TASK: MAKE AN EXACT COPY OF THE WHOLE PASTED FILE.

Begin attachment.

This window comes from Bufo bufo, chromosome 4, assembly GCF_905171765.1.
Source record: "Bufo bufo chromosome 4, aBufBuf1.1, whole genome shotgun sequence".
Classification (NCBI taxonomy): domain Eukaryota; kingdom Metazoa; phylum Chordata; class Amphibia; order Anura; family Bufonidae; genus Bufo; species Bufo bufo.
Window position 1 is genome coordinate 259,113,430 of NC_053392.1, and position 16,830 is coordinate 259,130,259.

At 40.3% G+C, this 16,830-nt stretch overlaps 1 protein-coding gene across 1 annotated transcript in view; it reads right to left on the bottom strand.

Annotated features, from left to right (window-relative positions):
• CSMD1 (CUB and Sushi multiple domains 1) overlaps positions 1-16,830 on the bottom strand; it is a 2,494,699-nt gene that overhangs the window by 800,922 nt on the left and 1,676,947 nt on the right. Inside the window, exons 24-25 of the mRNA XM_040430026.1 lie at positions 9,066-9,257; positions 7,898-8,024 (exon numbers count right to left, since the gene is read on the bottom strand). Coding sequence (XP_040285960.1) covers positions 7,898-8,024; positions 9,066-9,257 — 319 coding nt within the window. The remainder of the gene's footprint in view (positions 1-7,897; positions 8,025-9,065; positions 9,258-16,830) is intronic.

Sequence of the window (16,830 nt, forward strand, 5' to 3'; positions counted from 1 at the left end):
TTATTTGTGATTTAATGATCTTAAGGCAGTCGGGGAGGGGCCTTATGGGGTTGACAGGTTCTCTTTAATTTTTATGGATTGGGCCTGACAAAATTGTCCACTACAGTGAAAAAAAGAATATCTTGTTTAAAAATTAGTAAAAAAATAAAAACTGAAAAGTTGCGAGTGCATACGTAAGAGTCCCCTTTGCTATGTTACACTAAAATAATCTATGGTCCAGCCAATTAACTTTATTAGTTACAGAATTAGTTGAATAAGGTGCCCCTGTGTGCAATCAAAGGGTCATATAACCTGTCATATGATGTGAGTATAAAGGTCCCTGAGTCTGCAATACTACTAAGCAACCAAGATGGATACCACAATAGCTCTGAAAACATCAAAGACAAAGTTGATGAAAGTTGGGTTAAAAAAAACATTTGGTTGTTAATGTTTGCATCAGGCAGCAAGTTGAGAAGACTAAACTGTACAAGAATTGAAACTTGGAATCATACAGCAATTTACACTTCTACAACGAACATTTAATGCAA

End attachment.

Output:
This window comes from Bufo bufo, chromosome 4, assembly GCF_905171765.1.
Source record: "Bufo bufo chromosome 4, aBufBuf1.1, whole genome shotgun sequence".
Classification (NCBI taxonomy): domain Eukaryota; kingdom Metazoa; phylum Chordata; class Amphibia; order Anura; family Bufonidae; genus Bufo; species Bufo bufo.
Window position 1 is genome coordinate 259,113,430 of NC_053392.1, and position 16,830 is coordinate 259,130,259.

At 40.3% G+C, this 16,830-nt stretch overlaps 1 protein-coding gene across 1 annotated transcript in view; it reads right to left on the bottom strand.

Annotated features, from left to right (window-relative positions):
• CSMD1 (CUB and Sushi multiple domains 1) overlaps positions 1-16,830 on the bottom strand; it is a 2,494,699-nt gene that overhangs the window by 800,922 nt on the left and 1,676,947 nt on the right. Inside the window, exons 24-25 of the mRNA XM_040430026.1 lie at positions 9,066-9,257; positions 7,898-8,024 (exon numbers count right to left, since the gene is read on the bottom strand). Coding sequence (XP_040285960.1) covers positions 7,898-8,024; positions 9,066-9,257 — 319 coding nt within the window. The remainder of the gene's footprint in view (positions 1-7,897; positions 8,025-9,065; positions 9,258-16,830) is intronic.

Sequence of the window (16,830 nt, forward strand, 5' to 3'; positions counted from 1 at the left end):
TTATTTGTGATTTAATGATCTTAAGGCAGTCGGGGAGGGGCCTTATGGGGTTGACAGGTTCTCTTTAATTTTTATGGATTGGGCCTGACAAAATTGTCCACTACAGTGAAAAAAAGAATATCTTGTTTAAAAATTAGTAAAAAAATAAAAACTGAAAAGTTGCGAGTGCATACGTAAGAGTCCCCTTTGCTATGTTACACTAAAATAATCTATGGTCCAGCCAATTAACTTTATTAGTTACAGAATTAGTTGAATAAGGTGCCCCTGTGTGCAATCAAAGGGTCATATAACCTGTCATATGATGTGAGTATAAAGGTCCCTGAGTCTGCAATACTACTAAGCAACCAAGATGGATACCACAATAGCTCTGAAAACATCAAAGACAAAGTTGATGAAAGTTGGGTTAAAAAAAACATTTGGTTGTTAATGTTTGCATCAGGCAGCAAGTTGAGAAGACTAAACTGTACAAGAATTGAAACTTGGAATCATACAGCAATTTACACTTCTACAACGAACATTTAATGCAA